This week's Faculty Spotlight shines on Trevor Burt, MD, associate professor of pediatrics in the Division of Neonatology. Burt talks to us about how he gravitated toward pediatrics early in med school – but was drawn to neonatology during his junior year of residency where he got to attend and participate in high-risk deliveries. He also talks about his research interests in human developmental immunology. Specifically, his lab studies human T cell development and function, with a particular interest in immune tolerance. Notably, Burt has been particularly inspired by the creativity and resilience of his colleagues during the pandemic. As an example, he points to the challenges of rounding remotely on complex patients with multidisciplinary teams, and how teams have been flexible and creative in finding the best way to accomplish that.
How long have you been at Duke? How did you decide to come here?
I moved here in September 2019 from San Francisco, where I’d lived for the past 14 years. I started at UCSF as a neonatology fellow, and stayed on the attending faculty there while building and directing an immunology research lab. I was drawn to Duke and Durham for several reasons, but one of the most exciting factors was the chance to be a part of the Children’s Health and Discovery Initiative (CHDI).
What were your pre-COVID responsibilities at Duke? What did a typical day for look like?
I split my time between attending in the NICU and basic/translational research. On the clinical side, I get to participate in the care of our complex patients while working closely with the multidisciplinary team that makes the NICU tick. While I am still in the process of establishing my lab here at Duke, my favorite kind of day in the lab is one where I get to sit with trainees to plan experiments, brainstorm ideas, and interpret data. That process of watching a story unfold from the data is really exciting.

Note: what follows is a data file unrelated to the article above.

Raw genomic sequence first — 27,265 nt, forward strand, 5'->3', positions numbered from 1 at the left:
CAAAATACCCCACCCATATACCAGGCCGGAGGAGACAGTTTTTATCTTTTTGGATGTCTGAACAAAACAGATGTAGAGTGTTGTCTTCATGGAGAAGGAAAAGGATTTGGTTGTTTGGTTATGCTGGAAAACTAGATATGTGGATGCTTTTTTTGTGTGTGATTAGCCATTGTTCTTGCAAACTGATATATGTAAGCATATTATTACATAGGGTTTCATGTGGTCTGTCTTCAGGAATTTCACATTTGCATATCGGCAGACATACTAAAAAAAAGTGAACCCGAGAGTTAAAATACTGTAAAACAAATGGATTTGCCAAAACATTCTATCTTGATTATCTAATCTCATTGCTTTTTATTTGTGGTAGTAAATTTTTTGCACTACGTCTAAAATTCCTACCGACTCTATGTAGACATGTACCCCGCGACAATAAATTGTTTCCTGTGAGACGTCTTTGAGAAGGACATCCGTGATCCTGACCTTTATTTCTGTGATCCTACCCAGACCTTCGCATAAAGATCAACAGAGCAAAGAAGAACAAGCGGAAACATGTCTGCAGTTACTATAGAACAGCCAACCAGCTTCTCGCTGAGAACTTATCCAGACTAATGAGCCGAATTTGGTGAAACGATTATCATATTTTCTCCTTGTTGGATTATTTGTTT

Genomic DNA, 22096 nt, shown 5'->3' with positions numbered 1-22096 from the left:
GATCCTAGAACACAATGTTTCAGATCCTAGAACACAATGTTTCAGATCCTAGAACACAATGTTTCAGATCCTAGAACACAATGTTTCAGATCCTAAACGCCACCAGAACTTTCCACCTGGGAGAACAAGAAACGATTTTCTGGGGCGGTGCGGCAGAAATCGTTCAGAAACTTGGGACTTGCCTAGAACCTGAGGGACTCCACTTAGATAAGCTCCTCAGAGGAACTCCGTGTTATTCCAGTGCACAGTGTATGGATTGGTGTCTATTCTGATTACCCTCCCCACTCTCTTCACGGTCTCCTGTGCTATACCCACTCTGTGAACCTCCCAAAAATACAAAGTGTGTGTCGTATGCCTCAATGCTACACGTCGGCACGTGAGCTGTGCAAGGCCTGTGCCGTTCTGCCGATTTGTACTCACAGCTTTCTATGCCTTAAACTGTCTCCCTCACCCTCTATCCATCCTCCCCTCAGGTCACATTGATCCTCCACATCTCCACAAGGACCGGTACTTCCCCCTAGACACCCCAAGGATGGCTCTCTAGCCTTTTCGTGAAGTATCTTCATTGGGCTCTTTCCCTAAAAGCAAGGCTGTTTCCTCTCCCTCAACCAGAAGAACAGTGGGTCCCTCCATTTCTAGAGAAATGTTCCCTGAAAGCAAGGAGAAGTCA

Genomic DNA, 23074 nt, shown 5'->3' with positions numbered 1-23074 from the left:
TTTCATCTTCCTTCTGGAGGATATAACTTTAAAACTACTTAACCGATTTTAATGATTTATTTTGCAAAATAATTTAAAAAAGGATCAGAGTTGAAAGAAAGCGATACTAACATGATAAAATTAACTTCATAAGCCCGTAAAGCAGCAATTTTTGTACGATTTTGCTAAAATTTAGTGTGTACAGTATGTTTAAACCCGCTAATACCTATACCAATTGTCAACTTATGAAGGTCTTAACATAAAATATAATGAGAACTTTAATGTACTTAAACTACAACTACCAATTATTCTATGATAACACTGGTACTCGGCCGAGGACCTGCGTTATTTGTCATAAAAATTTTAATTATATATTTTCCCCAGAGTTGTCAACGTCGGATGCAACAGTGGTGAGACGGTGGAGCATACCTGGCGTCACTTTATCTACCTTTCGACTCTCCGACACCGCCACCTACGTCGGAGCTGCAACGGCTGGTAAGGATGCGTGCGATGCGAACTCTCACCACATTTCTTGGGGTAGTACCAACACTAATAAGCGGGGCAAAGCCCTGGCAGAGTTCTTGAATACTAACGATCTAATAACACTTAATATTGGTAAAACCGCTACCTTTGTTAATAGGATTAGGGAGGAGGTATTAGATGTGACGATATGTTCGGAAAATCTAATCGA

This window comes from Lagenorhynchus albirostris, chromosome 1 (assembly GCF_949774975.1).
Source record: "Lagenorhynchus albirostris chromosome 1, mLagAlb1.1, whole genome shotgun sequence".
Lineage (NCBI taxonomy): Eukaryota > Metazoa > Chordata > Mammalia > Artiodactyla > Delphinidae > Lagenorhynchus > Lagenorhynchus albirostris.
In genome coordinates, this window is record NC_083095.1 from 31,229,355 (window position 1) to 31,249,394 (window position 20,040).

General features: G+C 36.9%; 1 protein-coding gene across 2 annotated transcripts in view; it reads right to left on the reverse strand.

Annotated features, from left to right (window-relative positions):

How has the COVID-19 pandemic affected your work? What’s one strategy you and your colleagues have used to adapt or compensate?
The NICU was already a very busy place even before the pandemic, and that certainly hasn’t changed. I think we’ve all had to be creative about how to still provide excellent clinical care, while consciously maintaining a culture of care and support for patients, for their families, and for each other. I’ve been really inspired by the creativity and resilience of my colleagues during this period. As an example, I’d point to the challenges of rounding remotely on complex patients with multidisciplinary teams, and how teams have been flexible and creative in finding the best way to accomplish that.
How and when did you initially become interested in pediatrics and neonatal perinatal medicine in particular?